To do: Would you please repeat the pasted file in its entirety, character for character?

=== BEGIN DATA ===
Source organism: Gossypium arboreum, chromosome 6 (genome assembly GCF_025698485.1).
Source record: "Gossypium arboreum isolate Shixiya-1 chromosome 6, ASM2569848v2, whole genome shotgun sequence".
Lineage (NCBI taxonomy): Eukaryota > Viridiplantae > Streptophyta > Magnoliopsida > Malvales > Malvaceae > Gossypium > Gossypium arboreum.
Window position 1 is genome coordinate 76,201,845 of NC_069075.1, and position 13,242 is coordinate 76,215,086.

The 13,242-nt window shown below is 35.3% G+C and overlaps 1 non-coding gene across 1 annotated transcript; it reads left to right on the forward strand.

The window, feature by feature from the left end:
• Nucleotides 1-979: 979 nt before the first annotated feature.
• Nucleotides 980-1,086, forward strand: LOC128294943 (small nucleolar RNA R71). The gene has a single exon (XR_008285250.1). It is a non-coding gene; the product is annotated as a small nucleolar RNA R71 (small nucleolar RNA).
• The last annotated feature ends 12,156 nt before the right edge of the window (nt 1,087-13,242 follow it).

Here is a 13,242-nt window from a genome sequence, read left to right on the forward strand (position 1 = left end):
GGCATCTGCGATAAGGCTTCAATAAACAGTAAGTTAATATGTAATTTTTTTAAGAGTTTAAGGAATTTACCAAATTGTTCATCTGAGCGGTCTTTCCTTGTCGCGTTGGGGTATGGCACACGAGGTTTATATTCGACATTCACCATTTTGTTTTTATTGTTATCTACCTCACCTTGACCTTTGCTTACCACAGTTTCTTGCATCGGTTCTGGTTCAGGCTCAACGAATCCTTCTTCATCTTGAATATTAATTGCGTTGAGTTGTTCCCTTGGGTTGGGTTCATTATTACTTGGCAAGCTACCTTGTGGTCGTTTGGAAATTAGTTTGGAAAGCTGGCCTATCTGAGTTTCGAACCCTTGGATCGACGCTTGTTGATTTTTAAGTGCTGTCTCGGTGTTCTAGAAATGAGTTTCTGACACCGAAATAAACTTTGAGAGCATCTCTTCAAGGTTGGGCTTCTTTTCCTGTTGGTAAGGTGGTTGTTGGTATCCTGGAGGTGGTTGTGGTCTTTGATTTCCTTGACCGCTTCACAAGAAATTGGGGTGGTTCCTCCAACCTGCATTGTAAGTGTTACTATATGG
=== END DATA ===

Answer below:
Source organism: Gossypium arboreum, chromosome 6 (genome assembly GCF_025698485.1).
Source record: "Gossypium arboreum isolate Shixiya-1 chromosome 6, ASM2569848v2, whole genome shotgun sequence".
Lineage (NCBI taxonomy): Eukaryota > Viridiplantae > Streptophyta > Magnoliopsida > Malvales > Malvaceae > Gossypium > Gossypium arboreum.
Window position 1 is genome coordinate 76,201,845 of NC_069075.1, and position 13,242 is coordinate 76,215,086.

The 13,242-nt window shown below is 35.3% G+C and overlaps 1 non-coding gene across 1 annotated transcript; it reads left to right on the forward strand.

The window, feature by feature from the left end:
• Nucleotides 1-979: 979 nt before the first annotated feature.
• Nucleotides 980-1,086, forward strand: LOC128294943 (small nucleolar RNA R71). The gene has a single exon (XR_008285250.1). It is a non-coding gene; the product is annotated as a small nucleolar RNA R71 (small nucleolar RNA).
• The last annotated feature ends 12,156 nt before the right edge of the window (nt 1,087-13,242 follow it).

Here is a 13,242-nt window from a genome sequence, read left to right on the forward strand (position 1 = left end):
GGCATCTGCGATAAGGCTTCAATAAACAGTAAGTTAATATGTAATTTTTTTAAGAGTTTAAGGAATTTACCAAATTGTTCATCTGAGCGGTCTTTCCTTGTCGCGTTGGGGTATGGCACACGAGGTTTATATTCGACATTCACCATTTTGTTTTTATTGTTATCTACCTCACCTTGACCTTTGCTTACCACAGTTTCTTGCATCGGTTCTGGTTCAGGCTCAACGAATCCTTCTTCATCTTGAATATTAATTGCGTTGAGTTGTTCCCTTGGGTTGGGTTCATTATTACTTGGCAAGCTACCTTGTGGTCGTTTGGAAATTAGTTTGGAAAGCTGGCCTATCTGAGTTTCGAACCCTTGGATCGACGCTTGTTGATTTTTAAGTGCTGTCTCGGTGTTCTAGAAATGAGTTTCTGACACCGAAATAAACTTTGAGAGCATCTCTTCAAGGTTGGGCTTCTTTTCCTGTTGGTAAGGTGGTTGTTGGTATCCTGGAGGTGGTTGTGGTCTTTGATTTCCTTGACCGCTTCACAAGAAATTGGGGTGGTTCCTCCAACCTGCATTGTAAGTGTTACTATATGG